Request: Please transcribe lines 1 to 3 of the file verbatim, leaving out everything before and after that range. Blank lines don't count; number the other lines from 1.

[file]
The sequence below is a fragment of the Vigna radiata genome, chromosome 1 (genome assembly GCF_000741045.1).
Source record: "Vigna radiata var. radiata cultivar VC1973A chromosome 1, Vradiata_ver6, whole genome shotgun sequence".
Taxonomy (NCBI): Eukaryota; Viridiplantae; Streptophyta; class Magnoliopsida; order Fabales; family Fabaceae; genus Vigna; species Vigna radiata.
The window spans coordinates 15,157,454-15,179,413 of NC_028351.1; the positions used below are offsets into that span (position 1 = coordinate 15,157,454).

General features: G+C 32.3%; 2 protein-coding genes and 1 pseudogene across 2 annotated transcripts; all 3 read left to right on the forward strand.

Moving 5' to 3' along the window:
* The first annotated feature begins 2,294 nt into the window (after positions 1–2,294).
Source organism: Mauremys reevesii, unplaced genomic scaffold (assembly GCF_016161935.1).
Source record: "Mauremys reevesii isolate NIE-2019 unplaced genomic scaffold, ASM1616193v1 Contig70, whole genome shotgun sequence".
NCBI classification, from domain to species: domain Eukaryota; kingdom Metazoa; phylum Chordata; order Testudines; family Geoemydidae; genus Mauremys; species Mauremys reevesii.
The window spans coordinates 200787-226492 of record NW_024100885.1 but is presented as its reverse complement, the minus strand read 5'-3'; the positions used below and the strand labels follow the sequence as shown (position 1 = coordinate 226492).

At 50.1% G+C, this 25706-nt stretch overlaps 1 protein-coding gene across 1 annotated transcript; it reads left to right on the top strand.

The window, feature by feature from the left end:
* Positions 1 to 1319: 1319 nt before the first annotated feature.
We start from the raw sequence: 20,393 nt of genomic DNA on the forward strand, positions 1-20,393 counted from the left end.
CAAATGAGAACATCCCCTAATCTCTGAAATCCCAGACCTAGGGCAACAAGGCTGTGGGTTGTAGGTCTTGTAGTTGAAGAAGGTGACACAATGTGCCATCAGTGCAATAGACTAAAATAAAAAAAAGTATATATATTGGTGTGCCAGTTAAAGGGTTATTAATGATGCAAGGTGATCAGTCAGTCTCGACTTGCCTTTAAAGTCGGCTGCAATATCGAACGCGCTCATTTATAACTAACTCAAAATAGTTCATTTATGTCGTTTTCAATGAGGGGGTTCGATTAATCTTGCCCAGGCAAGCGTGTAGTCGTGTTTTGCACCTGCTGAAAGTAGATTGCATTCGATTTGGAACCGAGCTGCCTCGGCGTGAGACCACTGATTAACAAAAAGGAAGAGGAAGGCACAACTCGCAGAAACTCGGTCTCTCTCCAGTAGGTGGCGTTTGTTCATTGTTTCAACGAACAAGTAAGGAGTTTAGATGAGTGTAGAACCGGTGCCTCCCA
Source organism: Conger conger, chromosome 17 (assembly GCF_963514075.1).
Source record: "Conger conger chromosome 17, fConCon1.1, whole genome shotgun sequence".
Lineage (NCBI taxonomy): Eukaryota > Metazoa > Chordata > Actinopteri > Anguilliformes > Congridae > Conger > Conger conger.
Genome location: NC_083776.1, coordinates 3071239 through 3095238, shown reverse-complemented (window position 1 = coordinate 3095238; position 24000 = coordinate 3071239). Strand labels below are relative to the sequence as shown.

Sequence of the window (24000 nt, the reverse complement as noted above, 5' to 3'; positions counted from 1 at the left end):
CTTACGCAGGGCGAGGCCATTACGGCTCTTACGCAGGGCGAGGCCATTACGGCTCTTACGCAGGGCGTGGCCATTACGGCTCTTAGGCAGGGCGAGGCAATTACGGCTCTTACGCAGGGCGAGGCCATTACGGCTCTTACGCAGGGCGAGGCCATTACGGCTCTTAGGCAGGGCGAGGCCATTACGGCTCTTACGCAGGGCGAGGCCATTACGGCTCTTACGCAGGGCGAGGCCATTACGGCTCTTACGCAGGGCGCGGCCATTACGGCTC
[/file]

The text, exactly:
The sequence below is a fragment of the Vigna radiata genome, chromosome 1 (genome assembly GCF_000741045.1).
Source record: "Vigna radiata var. radiata cultivar VC1973A chromosome 1, Vradiata_ver6, whole genome shotgun sequence".
Taxonomy (NCBI): Eukaryota; Viridiplantae; Streptophyta; class Magnoliopsida; order Fabales; family Fabaceae; genus Vigna; species Vigna radiata.